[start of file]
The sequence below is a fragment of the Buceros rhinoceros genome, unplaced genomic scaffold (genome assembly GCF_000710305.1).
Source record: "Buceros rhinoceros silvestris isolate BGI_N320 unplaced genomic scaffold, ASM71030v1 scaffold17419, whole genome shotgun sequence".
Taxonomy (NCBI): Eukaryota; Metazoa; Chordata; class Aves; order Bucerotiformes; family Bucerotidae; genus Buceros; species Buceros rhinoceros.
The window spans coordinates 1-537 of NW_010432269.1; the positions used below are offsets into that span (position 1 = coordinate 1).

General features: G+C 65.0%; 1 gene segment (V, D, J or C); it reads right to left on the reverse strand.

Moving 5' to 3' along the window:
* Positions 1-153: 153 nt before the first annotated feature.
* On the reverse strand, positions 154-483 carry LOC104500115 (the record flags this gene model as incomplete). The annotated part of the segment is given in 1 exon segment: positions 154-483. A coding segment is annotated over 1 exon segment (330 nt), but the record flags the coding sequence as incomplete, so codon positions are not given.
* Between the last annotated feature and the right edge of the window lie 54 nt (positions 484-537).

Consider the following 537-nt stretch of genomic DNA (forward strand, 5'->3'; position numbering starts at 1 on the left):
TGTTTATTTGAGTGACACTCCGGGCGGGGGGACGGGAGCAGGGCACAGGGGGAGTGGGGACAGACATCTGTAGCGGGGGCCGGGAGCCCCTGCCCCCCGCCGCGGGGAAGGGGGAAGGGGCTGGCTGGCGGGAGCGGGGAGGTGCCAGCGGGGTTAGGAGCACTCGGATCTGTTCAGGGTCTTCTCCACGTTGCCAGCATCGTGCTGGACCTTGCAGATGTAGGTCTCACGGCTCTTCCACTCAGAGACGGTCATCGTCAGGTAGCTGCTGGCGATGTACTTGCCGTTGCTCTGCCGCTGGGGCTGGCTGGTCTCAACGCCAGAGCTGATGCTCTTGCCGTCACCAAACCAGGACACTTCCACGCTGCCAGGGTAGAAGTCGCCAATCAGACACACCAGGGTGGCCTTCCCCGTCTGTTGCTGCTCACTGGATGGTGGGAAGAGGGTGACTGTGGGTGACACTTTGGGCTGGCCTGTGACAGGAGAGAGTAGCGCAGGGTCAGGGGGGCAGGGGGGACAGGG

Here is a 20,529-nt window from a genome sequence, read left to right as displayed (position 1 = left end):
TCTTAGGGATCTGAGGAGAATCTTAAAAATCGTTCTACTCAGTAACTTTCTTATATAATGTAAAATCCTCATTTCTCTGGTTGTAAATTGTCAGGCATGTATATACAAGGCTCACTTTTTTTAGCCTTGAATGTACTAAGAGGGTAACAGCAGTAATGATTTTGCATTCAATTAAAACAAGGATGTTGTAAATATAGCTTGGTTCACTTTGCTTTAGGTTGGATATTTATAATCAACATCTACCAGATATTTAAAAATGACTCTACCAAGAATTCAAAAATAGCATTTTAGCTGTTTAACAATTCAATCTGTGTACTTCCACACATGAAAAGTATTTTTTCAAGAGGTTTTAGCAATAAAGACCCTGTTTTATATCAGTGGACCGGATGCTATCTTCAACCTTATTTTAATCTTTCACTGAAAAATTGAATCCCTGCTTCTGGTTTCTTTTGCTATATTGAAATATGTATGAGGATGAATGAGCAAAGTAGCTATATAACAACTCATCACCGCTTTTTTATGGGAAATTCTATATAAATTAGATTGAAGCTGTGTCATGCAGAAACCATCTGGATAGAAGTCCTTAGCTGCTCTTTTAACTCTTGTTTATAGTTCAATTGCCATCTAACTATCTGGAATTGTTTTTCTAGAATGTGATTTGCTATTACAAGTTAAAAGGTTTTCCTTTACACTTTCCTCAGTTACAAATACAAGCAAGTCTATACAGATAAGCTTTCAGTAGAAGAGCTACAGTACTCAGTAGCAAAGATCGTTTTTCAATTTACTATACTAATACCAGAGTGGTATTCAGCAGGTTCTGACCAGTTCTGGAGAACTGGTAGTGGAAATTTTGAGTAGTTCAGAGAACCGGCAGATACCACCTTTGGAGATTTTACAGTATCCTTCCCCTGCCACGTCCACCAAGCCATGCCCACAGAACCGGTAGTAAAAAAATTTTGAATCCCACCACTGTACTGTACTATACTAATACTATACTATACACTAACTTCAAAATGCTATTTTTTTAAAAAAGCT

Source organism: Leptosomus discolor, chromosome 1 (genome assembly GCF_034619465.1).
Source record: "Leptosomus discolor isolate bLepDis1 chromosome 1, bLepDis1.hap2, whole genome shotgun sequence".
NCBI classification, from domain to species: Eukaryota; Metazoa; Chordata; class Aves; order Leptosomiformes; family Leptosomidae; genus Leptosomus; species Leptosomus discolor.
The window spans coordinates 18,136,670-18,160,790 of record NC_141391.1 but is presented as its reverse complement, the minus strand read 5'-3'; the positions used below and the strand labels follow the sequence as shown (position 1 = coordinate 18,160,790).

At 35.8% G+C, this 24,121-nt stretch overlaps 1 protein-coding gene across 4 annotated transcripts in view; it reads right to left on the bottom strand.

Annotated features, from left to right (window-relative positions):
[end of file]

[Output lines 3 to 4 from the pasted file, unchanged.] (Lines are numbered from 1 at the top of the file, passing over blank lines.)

Taxonomy (NCBI): Eukaryota; Metazoa; Chordata; class Aves; order Bucerotiformes; family Bucerotidae; genus Buceros; species Buceros rhinoceros.
The window spans coordinates 1-537 of NW_010432269.1; the positions used below are offsets into that span (position 1 = coordinate 1).